Setta sandals (also spelled "seta") were, according to tradition, invented by Japanese tea master Sen no Rikyu for wear during tea ceremonies on snowy days. At the time, the two dominant shoe types were called "zori" and "geta." Because zori were traditionally made of straw, they would soak up the water one would pour in one's garden to start a tea ceremony. However, they were once the fashion trend, before the geta sandals came along, and many future grooms gave these to his bride as an engagement gift.
Geta, made of wood, were unfit for wear on snowy days, for they left large footprints in snow. This shoe had a reputation that one could hear them before they could see them. Since they were made of wood, they tended to clack against the ground in a loud manor. This sound has been reported as heavily missed because they are no longer worn as much, so the clacking is scarce.
|A modern pair of setta sandals|
This form of sandal resembles a common flip-flop, though the two have much different compositions. Setta sandals have a hanao (strap), a ten (insole), a nakaita (middle board), a kasane (heel), and a sole. There are also some metal pieces and glue that bind the shoe together. The nakaita is made of wood, and the sole is made of leather. When one walks in setta sandals properly, one makes a clicking noise, which is considered fashionable.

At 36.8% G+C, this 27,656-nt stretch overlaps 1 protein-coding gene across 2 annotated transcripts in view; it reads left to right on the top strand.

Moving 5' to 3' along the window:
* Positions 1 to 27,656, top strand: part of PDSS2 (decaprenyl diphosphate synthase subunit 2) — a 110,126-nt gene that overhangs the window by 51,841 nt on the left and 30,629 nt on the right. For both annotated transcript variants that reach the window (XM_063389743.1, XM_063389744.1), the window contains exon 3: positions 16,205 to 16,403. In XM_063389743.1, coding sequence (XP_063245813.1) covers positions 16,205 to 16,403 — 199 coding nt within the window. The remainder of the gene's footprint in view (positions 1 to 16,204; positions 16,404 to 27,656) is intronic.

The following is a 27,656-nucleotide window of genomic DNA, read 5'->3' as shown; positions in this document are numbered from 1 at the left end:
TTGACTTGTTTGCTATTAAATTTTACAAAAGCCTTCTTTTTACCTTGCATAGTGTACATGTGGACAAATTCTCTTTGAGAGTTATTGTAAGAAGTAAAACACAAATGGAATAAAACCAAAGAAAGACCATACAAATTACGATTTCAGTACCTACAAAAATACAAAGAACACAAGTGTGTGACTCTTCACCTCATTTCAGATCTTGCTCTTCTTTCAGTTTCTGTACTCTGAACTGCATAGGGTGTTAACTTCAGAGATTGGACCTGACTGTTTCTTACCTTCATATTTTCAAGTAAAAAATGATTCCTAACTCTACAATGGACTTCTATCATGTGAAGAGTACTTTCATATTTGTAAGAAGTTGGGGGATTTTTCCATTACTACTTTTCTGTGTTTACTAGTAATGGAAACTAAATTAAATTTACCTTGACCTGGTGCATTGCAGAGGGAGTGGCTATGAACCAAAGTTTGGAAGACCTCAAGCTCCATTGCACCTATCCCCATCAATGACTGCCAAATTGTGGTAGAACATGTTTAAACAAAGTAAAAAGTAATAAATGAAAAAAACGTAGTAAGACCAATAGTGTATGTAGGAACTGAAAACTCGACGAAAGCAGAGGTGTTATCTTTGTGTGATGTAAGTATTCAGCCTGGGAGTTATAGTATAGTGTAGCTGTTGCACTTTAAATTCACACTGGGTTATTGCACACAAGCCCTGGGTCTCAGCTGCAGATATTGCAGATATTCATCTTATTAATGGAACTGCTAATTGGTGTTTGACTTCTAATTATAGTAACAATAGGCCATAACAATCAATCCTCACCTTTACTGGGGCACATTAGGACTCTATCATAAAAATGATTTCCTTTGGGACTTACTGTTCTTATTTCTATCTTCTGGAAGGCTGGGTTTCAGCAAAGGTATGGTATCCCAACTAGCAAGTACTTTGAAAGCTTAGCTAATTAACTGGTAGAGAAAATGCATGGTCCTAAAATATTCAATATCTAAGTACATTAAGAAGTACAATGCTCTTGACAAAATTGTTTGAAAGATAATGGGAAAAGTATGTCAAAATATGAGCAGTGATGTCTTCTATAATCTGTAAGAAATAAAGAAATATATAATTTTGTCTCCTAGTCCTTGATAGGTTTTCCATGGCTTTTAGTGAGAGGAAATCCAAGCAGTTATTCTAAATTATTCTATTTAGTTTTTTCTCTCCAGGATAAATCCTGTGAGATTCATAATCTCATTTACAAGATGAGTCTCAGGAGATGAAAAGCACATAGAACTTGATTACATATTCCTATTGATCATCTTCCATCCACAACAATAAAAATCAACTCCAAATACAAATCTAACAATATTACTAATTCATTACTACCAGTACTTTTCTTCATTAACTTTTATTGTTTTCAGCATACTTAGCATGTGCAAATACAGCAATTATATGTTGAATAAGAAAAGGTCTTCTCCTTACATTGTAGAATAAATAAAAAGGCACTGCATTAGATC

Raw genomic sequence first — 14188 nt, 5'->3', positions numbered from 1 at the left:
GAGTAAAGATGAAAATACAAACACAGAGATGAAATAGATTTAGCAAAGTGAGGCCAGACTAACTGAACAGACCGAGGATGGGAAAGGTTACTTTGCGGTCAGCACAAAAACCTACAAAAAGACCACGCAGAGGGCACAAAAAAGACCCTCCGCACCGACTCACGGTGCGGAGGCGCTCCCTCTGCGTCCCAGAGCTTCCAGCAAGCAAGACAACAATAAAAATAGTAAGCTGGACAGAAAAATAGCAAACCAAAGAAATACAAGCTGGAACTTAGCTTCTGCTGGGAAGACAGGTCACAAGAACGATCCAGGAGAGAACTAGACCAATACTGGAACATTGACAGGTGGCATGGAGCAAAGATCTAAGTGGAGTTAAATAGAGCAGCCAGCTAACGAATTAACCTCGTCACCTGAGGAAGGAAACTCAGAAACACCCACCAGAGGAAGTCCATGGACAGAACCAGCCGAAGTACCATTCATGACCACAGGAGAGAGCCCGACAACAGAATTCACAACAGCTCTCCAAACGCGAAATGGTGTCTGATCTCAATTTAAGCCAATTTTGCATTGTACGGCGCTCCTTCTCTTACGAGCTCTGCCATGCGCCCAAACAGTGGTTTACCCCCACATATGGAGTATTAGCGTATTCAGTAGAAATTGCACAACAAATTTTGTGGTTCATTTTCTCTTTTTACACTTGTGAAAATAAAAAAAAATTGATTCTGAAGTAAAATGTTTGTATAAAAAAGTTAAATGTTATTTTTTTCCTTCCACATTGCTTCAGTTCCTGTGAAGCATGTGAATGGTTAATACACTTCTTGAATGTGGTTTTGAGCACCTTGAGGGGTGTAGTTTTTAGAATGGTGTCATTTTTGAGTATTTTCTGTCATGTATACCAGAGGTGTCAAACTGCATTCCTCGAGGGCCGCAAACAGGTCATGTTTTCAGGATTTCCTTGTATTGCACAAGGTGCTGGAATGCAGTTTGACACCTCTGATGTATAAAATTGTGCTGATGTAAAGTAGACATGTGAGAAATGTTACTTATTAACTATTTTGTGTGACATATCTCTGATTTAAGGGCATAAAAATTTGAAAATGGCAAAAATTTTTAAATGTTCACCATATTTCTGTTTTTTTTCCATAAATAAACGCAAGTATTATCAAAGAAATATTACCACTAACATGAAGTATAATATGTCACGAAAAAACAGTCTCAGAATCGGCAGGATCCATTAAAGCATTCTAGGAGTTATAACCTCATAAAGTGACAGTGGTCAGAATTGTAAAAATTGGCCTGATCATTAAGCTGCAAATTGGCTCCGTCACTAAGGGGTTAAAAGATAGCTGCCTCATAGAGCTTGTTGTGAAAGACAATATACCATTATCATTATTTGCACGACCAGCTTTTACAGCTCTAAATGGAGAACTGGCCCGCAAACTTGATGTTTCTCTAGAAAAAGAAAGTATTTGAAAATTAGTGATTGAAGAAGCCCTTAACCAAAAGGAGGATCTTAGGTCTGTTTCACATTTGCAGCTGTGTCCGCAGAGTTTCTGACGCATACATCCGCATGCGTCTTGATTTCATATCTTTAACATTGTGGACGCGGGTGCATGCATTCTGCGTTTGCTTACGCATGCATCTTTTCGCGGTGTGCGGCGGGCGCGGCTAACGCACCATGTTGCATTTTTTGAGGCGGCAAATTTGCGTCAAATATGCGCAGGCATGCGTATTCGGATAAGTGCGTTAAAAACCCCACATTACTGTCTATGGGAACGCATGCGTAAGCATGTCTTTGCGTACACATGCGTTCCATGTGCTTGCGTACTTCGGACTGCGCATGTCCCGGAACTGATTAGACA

Though setta sandals are still worn today, they have fallen in and out of fashion over the course of time. As of today,they are mostly worn by Buddhist monk's. For this archive, Just Us Hugh Manatees would like to try to preserve examples of this curious shoe from the century in which they were first conceived. It may be very difficult to find surviving pairs, but any we find would be valued as historical artifacts. How many objects manufactured today have been around for as long as these sandals and possess such a singular reason for their existence? Not too many, we would wager.